Judge asks for more information in South Portland pipeline lawsuit

Posted May 14, 2017, at 8 a.m.

PORTLAND, Maine — A federal judge has ordered South Portland and the Portland Pipe Line Corp. to provide more information to resolve a series of contested facts in the company’s lawsuit over a city ordinance that effectively prevents it from piping in crude oil from Canada.

Judge John Woodcock Jr.’s order on Thursday temporarily suspends the city’s request that the suit be dismissed and the company’s motion for summary judgment, further delaying a legal case that has stretched over more than two years and has cost South Portland taxpayers more than $1 million in legal fees.

At stake in the case is South Portland’s so-called Clear Skies ordinance. Passed in 2014, the environmental ordinance bans the bulk loading of crude oil into tankers in the city, effectively stopping the pipeline from reversing its south-to-north flow.

The pipeline has long carried oil across New England to refineries in Montreal. But as global oil markets have shifted in recent years the pipeline has gone mostly dry, creating an incentive to try to reverse it to carry oil south.

The company sued South Portland over the ordinance, but whether it is actually ready to reverse the pipeline’s flow is unclear and affects the court’s ability to rule in the case, Woodcock wrote.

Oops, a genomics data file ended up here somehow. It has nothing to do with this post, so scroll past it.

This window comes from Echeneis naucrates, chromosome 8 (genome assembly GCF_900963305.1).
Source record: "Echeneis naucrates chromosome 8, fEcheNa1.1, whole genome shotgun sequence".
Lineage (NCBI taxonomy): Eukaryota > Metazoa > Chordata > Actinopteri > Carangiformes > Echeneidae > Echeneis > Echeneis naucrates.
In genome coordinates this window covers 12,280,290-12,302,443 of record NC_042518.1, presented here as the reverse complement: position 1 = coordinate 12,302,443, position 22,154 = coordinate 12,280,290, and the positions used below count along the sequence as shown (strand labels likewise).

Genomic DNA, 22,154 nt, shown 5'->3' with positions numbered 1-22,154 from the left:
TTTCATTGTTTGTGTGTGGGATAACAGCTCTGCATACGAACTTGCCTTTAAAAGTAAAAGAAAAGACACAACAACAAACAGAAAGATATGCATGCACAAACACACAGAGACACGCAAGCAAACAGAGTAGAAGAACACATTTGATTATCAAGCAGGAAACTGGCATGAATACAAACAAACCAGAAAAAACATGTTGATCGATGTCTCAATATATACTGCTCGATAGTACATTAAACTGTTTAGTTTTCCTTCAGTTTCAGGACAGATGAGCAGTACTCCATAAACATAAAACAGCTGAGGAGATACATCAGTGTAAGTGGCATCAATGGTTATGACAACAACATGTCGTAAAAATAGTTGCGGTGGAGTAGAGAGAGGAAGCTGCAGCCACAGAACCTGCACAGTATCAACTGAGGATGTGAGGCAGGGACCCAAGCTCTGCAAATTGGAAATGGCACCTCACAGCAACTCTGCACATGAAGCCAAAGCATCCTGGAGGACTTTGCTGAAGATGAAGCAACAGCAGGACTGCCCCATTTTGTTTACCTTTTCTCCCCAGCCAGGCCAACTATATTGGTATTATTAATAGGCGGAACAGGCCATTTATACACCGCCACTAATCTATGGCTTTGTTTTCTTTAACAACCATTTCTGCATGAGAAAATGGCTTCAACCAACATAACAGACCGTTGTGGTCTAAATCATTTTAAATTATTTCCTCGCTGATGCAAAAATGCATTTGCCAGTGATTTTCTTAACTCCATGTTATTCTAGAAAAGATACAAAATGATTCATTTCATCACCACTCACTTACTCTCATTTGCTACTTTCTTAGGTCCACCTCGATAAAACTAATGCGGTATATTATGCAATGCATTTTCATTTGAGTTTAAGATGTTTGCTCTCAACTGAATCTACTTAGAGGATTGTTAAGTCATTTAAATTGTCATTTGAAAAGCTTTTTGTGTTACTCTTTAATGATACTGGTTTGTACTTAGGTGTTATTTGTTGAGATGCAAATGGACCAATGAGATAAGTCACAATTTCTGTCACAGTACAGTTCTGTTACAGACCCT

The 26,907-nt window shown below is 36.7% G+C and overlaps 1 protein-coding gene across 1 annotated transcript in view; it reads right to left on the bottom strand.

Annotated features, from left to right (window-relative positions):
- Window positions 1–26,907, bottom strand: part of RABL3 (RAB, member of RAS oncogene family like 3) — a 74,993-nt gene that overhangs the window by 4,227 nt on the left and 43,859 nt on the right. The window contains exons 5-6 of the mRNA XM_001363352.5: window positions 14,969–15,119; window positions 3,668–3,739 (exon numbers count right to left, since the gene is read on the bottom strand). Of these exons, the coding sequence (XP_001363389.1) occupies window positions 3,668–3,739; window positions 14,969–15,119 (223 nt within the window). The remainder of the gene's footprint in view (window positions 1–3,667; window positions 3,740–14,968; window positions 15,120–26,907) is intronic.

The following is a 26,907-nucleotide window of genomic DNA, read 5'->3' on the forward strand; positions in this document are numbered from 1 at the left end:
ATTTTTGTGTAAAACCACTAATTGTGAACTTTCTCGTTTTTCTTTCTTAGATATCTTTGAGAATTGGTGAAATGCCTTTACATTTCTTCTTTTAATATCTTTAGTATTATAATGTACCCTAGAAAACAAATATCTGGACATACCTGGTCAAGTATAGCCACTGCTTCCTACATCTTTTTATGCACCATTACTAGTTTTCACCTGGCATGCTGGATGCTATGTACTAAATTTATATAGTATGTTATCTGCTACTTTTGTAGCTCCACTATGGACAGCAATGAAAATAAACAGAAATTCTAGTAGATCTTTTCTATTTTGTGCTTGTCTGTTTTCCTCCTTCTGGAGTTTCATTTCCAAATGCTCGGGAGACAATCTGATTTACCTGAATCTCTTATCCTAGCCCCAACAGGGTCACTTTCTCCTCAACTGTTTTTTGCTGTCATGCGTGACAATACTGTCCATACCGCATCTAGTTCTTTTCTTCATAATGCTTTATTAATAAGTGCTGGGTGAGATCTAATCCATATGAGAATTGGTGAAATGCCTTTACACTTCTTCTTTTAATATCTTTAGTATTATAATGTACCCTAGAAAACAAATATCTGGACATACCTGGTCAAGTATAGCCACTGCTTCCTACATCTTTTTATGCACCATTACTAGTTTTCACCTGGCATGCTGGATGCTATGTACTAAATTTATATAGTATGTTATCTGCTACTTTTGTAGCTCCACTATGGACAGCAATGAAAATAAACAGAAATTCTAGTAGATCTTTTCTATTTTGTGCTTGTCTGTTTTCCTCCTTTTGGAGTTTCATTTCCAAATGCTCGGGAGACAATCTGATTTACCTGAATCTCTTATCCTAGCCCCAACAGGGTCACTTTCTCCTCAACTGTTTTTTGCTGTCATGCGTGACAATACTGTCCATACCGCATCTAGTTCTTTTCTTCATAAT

The city submitted expert testimony from Sarah Emerson, an energy industry analyst, to argue that there isn’t enough crude oil moving from the western Canadian oil sands to Montreal for a reversal of the pipeline to be economically feasible. Because the pipeline company may not be able to undertake the project it claims the Clear Skies ordinance is blocking, the suit is “unripe” and should be dismissed, the city claims. This claim is technically a jurisdictional issue.

“PPLC has no concrete plan to reverse the flow of oil in its pipeline,” said South Portland City Manager Scott Morelli

A lawyer for the pipeline company declined to comment, but it has argued in court filings that Emerson’s testimony is unreliable because she lacks first-hand knowledge of all the relevant facts. Woodcock wrote that the testimony nonetheless “raises substantial questions about the practical ability of the plaintiffs to move forward with a plan to reverse the flow of their pipelines.”

The company’s suit claims that South Portland’s ordinance is unconstitutional because it interferes with interstate trade, discriminates against Canadian interests and undermines the regulatory power of the federal government.

Because of these “weighty constitutional issues looming in this case, it is imperative for the court to make certain that it has jurisdiction and to weigh and resolve the factual disputes regarding the court’s jurisdiction,” Woodcock wrote.

The judge’s order states that the court will schedule a telephone conference between the parties in the case. Morelli said that he expects the judge will want to hear further testimony on a number of issues related to whether the company is able and ready to reverse the flow of its pipeline.

 

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